Claudia Caraveo, RN
Phone number 956-254-5321
Suzette Cortez, LVN
Phone number 956-254-5324
Students will be screened each year for the following exams:
- Height and Weight
- Acanthosis Nigricans
Flu Vaccine Information
Children, especially those younger than 5 years, are at higher risk for serious flu-related complications. The flu vaccine offers the best defense against getting the flu and spreading it to others. Getting vaccinated can reduce flu illnesses, doctor’s visits, missed work and school days, and prevent flu-related hospitalizations and deaths in children. Information on this page summarizes vaccine recommendations for children.
Influenza (“the flu”) is more dangerous than the common cold for children. Each year, millions of children get sick with seasonal influenza; thousands of children are hospitalized and some children die from flu. Influenza (also known as the flu) is a contagious respiratory illness caused by flu viruses. It can cause mild to severe illness, and at times can lead to death. The flu is different from a cold. The flu usually comes on suddenly. People who have the flu often feel some or all of these symptoms:
- Fever* or feeling feverish/chills
- Sore throat
- Runny or stuffy nose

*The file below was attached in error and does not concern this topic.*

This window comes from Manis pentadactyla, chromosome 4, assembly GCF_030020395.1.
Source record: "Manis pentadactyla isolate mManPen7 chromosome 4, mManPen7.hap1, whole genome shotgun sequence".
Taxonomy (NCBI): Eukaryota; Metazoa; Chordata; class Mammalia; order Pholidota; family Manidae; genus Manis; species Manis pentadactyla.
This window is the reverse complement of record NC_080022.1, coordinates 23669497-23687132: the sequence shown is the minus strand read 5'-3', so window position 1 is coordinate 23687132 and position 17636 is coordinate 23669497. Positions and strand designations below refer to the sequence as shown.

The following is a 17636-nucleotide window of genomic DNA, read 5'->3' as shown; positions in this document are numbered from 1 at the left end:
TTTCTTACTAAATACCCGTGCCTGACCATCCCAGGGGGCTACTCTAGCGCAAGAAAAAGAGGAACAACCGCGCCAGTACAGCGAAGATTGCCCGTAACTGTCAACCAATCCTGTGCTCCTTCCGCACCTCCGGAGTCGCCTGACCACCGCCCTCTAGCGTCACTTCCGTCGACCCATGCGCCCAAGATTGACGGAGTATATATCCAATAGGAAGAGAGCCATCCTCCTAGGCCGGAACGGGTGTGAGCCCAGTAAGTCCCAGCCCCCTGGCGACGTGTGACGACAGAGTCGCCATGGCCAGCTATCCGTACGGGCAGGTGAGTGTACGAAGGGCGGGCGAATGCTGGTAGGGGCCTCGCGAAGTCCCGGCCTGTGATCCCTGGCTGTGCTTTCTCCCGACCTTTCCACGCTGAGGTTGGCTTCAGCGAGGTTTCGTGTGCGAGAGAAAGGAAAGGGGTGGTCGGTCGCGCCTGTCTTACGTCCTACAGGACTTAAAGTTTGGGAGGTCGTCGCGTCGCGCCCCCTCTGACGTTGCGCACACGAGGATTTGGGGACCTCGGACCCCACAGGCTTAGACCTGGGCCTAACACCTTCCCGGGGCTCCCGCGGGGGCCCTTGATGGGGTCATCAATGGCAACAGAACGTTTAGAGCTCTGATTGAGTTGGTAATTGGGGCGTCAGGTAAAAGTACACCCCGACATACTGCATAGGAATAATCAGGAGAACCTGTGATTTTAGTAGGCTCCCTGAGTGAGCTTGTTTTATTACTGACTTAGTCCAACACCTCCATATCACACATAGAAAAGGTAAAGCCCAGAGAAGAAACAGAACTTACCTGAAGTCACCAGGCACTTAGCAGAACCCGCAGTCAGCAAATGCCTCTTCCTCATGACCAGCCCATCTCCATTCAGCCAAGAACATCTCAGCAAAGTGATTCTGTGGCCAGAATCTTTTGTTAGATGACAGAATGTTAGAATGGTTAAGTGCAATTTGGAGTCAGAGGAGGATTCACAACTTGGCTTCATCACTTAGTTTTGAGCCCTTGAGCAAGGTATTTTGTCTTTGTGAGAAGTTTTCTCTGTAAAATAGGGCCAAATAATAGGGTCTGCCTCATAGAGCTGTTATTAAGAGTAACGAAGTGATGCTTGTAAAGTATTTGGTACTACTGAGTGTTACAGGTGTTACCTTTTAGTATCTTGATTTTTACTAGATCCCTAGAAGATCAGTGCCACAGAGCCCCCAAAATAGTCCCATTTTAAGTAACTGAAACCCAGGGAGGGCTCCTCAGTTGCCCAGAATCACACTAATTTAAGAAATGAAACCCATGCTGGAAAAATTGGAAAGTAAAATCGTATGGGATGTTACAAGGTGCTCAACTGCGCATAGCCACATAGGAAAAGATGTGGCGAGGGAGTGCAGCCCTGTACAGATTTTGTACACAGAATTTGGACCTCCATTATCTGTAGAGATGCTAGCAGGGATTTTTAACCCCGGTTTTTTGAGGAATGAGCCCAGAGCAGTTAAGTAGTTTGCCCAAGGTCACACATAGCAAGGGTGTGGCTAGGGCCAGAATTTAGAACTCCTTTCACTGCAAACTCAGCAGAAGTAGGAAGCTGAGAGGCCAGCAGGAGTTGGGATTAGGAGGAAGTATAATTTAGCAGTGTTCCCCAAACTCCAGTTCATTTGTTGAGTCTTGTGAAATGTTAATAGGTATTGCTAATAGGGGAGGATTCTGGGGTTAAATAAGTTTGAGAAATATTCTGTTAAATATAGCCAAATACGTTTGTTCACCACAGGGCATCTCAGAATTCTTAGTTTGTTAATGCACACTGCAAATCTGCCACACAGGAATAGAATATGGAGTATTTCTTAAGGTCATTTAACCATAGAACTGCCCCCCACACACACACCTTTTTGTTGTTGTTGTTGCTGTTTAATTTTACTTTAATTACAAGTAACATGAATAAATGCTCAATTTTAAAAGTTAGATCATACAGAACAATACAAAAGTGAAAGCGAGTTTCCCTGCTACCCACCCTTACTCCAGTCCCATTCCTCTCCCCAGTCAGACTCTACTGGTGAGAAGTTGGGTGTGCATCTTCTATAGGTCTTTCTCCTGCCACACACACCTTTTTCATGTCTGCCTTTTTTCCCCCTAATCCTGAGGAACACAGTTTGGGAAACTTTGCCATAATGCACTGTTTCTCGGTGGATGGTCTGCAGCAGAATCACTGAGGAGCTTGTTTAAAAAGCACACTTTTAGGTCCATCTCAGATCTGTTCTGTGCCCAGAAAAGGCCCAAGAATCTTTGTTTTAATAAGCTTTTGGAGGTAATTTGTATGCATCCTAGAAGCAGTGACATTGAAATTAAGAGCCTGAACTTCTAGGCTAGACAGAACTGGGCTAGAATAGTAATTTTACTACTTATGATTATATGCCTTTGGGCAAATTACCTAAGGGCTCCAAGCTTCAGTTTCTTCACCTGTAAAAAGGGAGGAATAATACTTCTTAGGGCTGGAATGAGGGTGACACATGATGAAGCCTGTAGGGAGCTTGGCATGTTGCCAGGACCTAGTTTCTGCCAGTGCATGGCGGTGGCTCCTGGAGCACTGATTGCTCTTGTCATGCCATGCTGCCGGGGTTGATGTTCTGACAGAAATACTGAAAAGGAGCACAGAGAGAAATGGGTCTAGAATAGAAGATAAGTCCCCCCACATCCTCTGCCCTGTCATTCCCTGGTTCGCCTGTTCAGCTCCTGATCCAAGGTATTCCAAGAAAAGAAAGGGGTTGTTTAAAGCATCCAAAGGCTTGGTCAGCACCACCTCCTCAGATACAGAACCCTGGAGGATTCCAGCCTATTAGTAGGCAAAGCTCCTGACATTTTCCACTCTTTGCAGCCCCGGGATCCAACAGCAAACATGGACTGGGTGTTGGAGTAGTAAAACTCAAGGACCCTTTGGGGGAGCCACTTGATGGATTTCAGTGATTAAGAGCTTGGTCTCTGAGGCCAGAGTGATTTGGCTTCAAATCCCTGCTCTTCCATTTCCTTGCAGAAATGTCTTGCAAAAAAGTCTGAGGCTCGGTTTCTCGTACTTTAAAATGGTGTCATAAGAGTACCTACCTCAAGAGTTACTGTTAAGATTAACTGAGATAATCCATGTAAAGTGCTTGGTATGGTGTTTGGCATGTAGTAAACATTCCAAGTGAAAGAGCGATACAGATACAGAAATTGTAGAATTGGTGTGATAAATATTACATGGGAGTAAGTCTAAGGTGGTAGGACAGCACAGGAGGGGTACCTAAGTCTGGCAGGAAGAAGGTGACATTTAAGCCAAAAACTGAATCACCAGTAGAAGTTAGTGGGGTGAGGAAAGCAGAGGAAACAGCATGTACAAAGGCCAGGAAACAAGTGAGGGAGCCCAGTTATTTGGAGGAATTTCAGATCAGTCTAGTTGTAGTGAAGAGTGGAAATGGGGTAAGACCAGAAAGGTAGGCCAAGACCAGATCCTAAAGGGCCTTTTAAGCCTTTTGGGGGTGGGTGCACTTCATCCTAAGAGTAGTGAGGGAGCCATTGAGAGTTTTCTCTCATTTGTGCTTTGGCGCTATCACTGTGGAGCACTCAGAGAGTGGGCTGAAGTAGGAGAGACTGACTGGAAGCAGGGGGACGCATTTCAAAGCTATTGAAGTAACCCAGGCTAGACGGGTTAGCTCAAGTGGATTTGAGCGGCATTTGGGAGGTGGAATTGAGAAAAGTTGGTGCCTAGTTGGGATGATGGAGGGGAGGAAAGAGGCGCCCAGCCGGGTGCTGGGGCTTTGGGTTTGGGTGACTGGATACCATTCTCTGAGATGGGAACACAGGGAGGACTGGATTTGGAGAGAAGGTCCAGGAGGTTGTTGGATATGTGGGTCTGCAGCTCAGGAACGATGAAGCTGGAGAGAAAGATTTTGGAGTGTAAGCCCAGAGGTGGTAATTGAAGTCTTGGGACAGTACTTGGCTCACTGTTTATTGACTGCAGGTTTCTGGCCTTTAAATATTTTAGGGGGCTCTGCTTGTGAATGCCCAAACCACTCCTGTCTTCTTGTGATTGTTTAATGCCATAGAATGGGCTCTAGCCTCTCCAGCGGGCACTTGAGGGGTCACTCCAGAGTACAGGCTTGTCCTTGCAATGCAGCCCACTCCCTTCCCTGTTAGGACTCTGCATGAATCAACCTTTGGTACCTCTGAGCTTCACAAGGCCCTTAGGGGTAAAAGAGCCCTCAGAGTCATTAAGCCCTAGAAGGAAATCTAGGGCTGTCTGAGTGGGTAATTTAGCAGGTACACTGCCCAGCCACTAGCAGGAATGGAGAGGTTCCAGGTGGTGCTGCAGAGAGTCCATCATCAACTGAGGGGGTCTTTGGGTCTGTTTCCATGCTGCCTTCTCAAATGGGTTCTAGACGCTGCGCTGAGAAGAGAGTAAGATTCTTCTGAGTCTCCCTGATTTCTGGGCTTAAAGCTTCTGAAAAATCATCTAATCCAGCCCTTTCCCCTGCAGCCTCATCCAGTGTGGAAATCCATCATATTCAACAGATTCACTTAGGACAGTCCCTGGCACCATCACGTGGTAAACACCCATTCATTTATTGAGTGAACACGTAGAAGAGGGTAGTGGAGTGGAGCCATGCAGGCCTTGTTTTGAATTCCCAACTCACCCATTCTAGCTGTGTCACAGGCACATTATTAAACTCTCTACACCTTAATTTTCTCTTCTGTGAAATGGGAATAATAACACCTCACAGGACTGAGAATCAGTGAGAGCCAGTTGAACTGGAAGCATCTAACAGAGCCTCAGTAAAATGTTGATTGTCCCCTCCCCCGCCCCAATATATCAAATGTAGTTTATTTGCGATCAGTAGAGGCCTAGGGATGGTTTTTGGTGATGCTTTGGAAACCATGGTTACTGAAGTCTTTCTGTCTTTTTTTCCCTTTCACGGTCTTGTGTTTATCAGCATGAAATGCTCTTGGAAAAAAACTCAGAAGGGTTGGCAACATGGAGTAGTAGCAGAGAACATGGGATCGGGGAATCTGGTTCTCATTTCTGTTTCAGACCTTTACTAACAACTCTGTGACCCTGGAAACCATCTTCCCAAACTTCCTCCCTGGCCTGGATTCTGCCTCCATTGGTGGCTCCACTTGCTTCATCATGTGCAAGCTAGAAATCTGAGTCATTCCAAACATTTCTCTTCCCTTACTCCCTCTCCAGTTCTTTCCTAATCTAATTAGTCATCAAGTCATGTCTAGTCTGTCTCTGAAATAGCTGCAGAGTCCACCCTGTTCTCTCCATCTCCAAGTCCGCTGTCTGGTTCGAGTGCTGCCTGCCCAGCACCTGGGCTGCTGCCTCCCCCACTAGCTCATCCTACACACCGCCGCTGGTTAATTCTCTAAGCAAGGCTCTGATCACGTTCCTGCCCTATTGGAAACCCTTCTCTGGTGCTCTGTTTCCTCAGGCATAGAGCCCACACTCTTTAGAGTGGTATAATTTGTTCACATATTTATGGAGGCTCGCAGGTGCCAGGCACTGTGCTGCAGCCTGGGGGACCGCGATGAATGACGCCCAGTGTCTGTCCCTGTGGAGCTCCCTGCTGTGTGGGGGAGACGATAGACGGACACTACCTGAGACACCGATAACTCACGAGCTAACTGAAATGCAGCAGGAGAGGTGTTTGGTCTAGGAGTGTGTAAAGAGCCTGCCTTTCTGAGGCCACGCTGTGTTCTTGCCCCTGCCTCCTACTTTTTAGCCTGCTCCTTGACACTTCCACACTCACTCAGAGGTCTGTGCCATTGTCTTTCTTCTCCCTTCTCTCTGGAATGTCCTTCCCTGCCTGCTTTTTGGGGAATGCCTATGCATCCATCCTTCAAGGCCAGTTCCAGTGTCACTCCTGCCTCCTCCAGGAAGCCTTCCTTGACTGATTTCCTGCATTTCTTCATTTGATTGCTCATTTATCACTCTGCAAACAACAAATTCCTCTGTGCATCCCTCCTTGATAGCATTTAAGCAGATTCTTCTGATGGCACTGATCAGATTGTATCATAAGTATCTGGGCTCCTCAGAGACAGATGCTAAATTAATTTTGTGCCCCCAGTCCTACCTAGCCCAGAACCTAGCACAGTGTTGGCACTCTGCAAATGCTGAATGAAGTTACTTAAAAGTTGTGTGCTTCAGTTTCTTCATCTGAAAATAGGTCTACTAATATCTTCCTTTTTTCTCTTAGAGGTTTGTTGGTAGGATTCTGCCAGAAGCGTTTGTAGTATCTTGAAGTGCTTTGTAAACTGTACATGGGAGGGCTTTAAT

- Muscle or body aches
- Fatigue (tiredness)
- Some people may have vomiting and diarrhea, though this is more common in children than adults.
- It is important to note that not everyone with flu will have a fever. Flu seasons vary in severity: CDC estimates that since 2010, flu-related hospitalizations among children younger than 5 years ranged from 7,000 to 26,000 in the United States. While relatively rare, some children die from flu each year. Since 2004-2005, flu-related deaths in children reported to CDC during regular flu seasons have ranged from 37 deaths to 171 deaths.
- The single best way to protect your children from the flu is to get them vaccinated each year. The seasonal flu vaccine protects against the influenza viruses that research indicates will be most common during the upcoming season. Flu vaccines can be obtained from your doctor, your clinic or other health care providers such as: UT Mobile Health Clinic and the Cameron County Health Department. For more information please see: www.TexasFlu.org.
If you have problems finding or obtaining the flu vaccine, see your school nurse for additional information or explore the website www.ImmunizeTexas.com .